Welcome to Bartlett High School, where it seems like everyone has an awful secret, tragedy…or both. Violet tells us:
Our town is small but our school is large. We have over two thousand students because we're the only high school for miles. (11.2)
Bartlett itself is sort of hard to pin down; it has some fancy-sounding classes (Russian Lit and Humanities, anyone?) for a public school, but people are allowed to smoke during gym class. (Um, what?) Also it offers, in what seems to be the present day, a macramé extracurricular? Go figure.
Geography class—U.S. Geography class, to be precise—is really important in this novel because it's what brings Violet and Finch together. For a project, the pair is tasked with "wandering" around the state of Indiana (which is, of course, where they live). Together, they float in a legendary swimming hole, ride homemade roller coasters, and visit a bookmobile park.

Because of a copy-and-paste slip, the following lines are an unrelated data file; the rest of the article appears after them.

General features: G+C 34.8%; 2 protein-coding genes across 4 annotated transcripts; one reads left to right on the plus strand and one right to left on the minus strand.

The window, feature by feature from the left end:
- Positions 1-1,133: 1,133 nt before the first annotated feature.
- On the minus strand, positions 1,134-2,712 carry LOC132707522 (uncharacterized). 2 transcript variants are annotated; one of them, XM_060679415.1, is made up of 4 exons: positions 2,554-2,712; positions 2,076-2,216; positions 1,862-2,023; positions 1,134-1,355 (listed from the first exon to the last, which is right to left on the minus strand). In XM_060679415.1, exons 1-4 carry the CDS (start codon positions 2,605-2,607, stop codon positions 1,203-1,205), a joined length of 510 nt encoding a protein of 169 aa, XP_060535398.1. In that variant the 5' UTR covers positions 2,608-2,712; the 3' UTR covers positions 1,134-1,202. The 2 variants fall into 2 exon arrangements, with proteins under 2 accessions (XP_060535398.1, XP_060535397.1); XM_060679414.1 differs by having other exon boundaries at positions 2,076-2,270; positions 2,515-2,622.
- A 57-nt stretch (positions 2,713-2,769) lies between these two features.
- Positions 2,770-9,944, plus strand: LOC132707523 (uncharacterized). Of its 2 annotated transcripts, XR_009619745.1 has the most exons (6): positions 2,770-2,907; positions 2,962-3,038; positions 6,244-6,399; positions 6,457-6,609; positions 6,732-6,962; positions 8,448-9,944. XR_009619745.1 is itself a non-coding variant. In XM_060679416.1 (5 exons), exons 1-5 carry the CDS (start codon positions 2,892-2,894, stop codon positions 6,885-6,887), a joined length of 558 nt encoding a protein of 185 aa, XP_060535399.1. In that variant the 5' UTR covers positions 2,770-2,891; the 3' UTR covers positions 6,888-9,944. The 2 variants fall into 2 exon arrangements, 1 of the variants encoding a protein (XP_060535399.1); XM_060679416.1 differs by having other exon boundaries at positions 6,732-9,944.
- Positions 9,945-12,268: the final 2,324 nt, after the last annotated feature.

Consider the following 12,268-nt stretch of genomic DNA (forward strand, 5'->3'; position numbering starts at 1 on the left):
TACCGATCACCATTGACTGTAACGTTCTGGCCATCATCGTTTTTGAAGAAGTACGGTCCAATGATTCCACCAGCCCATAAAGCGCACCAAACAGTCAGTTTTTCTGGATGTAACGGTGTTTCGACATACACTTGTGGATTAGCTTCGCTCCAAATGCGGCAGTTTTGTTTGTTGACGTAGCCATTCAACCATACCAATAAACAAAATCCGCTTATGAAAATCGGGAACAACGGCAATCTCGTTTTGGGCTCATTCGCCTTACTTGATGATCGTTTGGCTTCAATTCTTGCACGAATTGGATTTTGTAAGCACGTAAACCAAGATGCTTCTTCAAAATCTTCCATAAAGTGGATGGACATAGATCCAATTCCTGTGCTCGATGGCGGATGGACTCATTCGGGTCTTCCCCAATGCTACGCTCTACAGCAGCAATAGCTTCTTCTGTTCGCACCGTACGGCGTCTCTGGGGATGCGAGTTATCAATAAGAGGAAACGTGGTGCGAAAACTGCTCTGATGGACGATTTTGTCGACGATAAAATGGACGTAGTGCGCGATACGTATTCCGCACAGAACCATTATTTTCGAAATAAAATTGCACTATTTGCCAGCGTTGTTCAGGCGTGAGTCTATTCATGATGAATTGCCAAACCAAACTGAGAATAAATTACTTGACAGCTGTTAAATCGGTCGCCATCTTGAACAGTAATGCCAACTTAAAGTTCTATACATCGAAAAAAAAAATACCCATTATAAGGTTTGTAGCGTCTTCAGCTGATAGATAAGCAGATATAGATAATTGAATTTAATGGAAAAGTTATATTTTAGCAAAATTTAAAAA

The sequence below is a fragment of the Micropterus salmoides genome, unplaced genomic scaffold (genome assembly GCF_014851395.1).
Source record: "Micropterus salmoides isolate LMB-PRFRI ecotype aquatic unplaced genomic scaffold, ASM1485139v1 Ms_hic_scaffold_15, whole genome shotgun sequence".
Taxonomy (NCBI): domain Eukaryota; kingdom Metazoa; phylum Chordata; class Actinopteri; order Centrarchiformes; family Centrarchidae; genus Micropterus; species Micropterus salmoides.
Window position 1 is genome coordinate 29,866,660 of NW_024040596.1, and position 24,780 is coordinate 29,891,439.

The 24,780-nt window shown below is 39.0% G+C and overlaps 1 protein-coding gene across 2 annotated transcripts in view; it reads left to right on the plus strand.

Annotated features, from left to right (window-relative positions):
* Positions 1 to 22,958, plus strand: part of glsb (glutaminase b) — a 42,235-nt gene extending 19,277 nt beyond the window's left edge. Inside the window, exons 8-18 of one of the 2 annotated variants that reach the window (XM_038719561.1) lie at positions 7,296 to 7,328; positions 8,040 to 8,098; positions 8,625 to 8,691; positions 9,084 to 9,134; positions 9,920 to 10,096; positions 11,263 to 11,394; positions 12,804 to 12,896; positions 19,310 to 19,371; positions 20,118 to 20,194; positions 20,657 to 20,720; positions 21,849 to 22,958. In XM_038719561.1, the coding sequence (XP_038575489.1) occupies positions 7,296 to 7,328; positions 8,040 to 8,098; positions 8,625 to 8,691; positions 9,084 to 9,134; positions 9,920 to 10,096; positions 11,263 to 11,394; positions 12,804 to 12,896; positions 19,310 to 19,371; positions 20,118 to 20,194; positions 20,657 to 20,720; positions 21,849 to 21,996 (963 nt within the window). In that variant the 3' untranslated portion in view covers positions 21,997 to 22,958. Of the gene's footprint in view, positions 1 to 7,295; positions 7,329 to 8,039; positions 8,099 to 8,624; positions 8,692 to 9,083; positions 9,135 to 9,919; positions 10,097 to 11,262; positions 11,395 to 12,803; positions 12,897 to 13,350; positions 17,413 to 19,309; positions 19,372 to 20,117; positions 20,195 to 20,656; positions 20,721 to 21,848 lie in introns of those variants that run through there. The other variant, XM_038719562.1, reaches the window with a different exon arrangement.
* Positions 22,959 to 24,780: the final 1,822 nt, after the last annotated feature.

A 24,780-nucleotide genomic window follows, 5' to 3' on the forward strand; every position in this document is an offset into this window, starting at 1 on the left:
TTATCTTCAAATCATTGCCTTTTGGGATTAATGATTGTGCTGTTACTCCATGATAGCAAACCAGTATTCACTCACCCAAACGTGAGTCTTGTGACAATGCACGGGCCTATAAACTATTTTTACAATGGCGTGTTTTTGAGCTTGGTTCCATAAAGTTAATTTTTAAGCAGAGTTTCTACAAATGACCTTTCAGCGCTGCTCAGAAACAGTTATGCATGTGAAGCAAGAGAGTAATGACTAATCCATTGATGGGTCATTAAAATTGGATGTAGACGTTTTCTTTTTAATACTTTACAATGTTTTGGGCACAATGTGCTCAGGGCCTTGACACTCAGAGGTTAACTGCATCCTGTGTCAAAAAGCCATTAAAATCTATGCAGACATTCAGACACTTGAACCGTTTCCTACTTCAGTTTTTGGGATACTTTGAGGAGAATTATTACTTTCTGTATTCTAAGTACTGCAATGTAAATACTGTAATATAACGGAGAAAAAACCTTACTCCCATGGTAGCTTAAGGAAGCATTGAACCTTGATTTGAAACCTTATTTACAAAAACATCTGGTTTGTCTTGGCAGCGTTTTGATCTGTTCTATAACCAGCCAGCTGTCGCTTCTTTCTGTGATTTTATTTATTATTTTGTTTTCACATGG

The magic they find in these ordinary places pushes against what some readers (and characters) think of as a faceless Midwestern state.